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Is Wind Power Feasible?


Robert Menard,  Certified Purchasing Professional, Certified Professional Purchasing Consultant, Certified Green Purchasing Professional, Certified Professional Purchasing Manager

Robert Menard
Certified Purchasing Professional,
Certified Professional Purchasing Consultant, Certified Green Purchasing Professional, Certified Professional Purchasing Manager

In short, no one truly knows.  In the centuries that mills have been used to power pumps and motors, little progress has been made on large scale technology to make wind powered electricity efficient.  Storage and distribution of generated power also present great challenges.  Greater problems may reside in reliability  issues. 

Reliability is a complex issue and will not be investigated here.  Even the subset issue of the reliability of wind power is not simple.  There is disagreement amongst advocates, let alone opponents, about whether small or large scale generator systems are more reliable.   Another complicating factor involves geographical location and the relative frequency and velocity of wind streams so the issue of reliability of wind generated electricity is nowhere near resolution.   

The larger issue needing full scale evaluation is whether this headlong sprint toward wind power amounts to little more than tilting at windmills.  Let’s examine some facts beginning with technology.  Wind mill farms have populated parts of the US and off our shores for decades but despite the expansion of wind generated power over the past decade, it accounts for only 3.91% of all US electricity as of July 2013, according to Electric Power Monthly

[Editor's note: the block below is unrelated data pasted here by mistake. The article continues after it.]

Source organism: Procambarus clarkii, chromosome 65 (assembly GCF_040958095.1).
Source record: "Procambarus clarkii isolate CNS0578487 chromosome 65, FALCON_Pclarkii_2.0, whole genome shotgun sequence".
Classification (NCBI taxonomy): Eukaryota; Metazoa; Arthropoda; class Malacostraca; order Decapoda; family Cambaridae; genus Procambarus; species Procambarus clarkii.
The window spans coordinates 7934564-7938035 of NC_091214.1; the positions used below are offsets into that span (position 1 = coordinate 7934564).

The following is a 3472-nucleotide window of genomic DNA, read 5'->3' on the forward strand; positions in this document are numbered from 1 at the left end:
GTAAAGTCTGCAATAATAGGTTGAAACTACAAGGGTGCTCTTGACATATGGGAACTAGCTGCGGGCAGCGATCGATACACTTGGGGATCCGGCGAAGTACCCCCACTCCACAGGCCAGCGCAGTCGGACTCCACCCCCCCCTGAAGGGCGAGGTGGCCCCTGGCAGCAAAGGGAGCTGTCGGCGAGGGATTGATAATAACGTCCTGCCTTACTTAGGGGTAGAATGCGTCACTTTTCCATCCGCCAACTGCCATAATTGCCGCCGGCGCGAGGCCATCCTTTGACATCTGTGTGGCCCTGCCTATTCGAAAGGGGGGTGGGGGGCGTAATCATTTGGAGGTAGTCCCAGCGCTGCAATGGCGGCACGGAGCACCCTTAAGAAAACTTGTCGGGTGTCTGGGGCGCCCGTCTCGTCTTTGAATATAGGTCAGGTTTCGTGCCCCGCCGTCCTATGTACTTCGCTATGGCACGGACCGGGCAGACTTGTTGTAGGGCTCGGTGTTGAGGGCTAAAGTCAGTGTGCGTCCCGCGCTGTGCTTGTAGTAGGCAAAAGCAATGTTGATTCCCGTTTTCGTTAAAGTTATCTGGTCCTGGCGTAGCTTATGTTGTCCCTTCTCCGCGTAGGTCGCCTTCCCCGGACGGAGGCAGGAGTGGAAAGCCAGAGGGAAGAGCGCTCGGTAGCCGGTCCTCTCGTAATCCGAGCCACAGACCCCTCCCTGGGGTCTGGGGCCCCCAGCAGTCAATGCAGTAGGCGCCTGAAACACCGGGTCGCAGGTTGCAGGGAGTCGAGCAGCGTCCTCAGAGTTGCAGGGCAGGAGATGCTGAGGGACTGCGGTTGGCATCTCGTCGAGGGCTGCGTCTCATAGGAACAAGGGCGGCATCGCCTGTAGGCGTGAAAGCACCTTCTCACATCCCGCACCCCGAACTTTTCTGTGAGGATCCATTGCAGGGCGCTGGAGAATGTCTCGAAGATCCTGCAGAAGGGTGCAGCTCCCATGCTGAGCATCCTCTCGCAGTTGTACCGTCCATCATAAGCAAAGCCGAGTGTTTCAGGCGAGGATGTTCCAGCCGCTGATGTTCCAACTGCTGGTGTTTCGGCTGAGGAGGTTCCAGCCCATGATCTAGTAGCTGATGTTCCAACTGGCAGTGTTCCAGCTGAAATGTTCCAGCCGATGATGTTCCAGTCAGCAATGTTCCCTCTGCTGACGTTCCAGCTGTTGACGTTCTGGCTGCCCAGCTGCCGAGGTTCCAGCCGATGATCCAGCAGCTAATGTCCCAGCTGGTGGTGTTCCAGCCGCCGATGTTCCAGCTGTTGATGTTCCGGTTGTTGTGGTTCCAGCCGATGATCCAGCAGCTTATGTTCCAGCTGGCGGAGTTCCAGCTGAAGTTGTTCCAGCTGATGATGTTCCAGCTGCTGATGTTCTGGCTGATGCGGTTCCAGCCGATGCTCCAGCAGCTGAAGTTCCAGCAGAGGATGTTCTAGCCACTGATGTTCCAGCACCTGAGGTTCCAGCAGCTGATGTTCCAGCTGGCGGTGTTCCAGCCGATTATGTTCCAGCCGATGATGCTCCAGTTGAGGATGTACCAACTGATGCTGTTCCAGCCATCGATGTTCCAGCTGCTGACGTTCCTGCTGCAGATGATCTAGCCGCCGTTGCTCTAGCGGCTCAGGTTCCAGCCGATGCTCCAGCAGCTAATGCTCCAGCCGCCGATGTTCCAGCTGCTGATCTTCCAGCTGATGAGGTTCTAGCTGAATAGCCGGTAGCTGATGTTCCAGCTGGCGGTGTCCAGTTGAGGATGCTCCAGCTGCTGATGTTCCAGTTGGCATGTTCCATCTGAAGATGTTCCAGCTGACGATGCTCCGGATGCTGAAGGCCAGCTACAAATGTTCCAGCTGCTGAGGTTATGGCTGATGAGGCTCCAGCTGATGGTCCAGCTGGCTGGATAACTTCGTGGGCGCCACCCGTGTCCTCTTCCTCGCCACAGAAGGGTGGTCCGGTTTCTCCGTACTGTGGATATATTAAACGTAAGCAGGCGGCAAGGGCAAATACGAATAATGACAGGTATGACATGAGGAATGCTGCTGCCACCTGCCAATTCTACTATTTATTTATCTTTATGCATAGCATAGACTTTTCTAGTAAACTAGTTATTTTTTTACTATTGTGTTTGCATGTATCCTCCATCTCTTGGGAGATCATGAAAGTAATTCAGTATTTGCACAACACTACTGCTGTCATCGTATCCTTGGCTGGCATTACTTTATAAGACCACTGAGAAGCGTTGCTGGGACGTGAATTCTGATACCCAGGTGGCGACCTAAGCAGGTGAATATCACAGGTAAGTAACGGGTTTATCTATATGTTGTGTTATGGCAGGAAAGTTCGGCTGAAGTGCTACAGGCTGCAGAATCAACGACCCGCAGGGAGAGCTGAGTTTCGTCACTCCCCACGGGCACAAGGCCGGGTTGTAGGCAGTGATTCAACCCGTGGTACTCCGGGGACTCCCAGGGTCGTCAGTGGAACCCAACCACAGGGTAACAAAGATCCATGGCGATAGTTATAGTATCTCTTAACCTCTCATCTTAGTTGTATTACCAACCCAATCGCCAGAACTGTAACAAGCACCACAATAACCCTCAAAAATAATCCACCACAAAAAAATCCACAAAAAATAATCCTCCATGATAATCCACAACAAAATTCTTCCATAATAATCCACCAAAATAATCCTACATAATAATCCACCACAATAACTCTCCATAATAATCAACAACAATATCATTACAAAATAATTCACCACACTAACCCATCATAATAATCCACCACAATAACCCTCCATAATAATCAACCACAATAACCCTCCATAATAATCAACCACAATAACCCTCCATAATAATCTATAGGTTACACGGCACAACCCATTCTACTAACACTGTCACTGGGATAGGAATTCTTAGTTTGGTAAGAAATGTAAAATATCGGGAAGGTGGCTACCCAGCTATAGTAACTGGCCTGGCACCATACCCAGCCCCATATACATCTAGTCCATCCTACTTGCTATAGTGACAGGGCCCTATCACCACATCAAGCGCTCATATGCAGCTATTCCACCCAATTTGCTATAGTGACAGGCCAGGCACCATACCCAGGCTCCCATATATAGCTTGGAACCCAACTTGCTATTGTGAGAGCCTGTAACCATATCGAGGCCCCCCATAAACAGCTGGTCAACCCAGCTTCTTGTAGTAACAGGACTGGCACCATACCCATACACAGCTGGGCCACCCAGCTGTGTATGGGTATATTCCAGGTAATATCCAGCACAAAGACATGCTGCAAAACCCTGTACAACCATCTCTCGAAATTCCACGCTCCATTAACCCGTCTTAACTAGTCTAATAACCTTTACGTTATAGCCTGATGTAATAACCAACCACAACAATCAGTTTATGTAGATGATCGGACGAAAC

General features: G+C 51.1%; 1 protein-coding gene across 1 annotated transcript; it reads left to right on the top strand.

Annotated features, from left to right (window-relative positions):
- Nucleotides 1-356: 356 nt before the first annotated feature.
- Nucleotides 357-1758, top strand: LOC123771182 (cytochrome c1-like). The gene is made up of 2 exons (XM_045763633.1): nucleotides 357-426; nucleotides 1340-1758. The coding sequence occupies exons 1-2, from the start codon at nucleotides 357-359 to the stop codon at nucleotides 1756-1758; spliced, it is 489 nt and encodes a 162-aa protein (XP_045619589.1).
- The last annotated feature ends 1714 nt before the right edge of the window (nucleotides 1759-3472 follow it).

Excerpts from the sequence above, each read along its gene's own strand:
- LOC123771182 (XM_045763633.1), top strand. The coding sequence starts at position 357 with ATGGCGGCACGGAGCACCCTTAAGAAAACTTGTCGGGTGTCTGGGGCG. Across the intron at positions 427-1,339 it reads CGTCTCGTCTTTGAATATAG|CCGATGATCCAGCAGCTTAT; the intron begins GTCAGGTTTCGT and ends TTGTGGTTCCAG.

There are 39 states with some form of wind generated electric industry but no unifying technology.  To solve some of the technology puzzles, a small scale research project called SWiFT (Scaled Wind-farm Technology) is underway in west Texas.  The $4.5 million venture is a partnership between the US Dept. Of Energy , Sandia National Laboratories , a unit of DOE and Vesta Wind Systems , a publicly traded major player in wind.  Group NIRE (affiliated with the National Institute for Renewable Energy and with the National Wind Resource Center,  provides assistance in development, finance and consulting, and Texas Tech University  round out the cast of characters.  That sure seems to be a lot of hands on such a small pie.   

ENR,  a leading construction periodical quotes John Schroeder, director of the Wind and Science and Engineering Research Center at Texas Tech , “There are a lot of black boxes – proprietary technologies in this industry.” 

The first three turbines are erected and studies will continue over a year period.  Among the engineering questions to answer are what is the formula for optimal spacing of turbines and angle and pitch of the blades .  Although there is no press recognition of these potential problems that I could find in popular sources, the turbines are smaller than utility-scale turbines.  This was done to keeps costs at 90% of full scale production costs.  A troubling conclusion foisted by a Sandi representative in Albuquerque is that, “All the research can be scaled up to benefit larger-size turbines.”  Hmmm…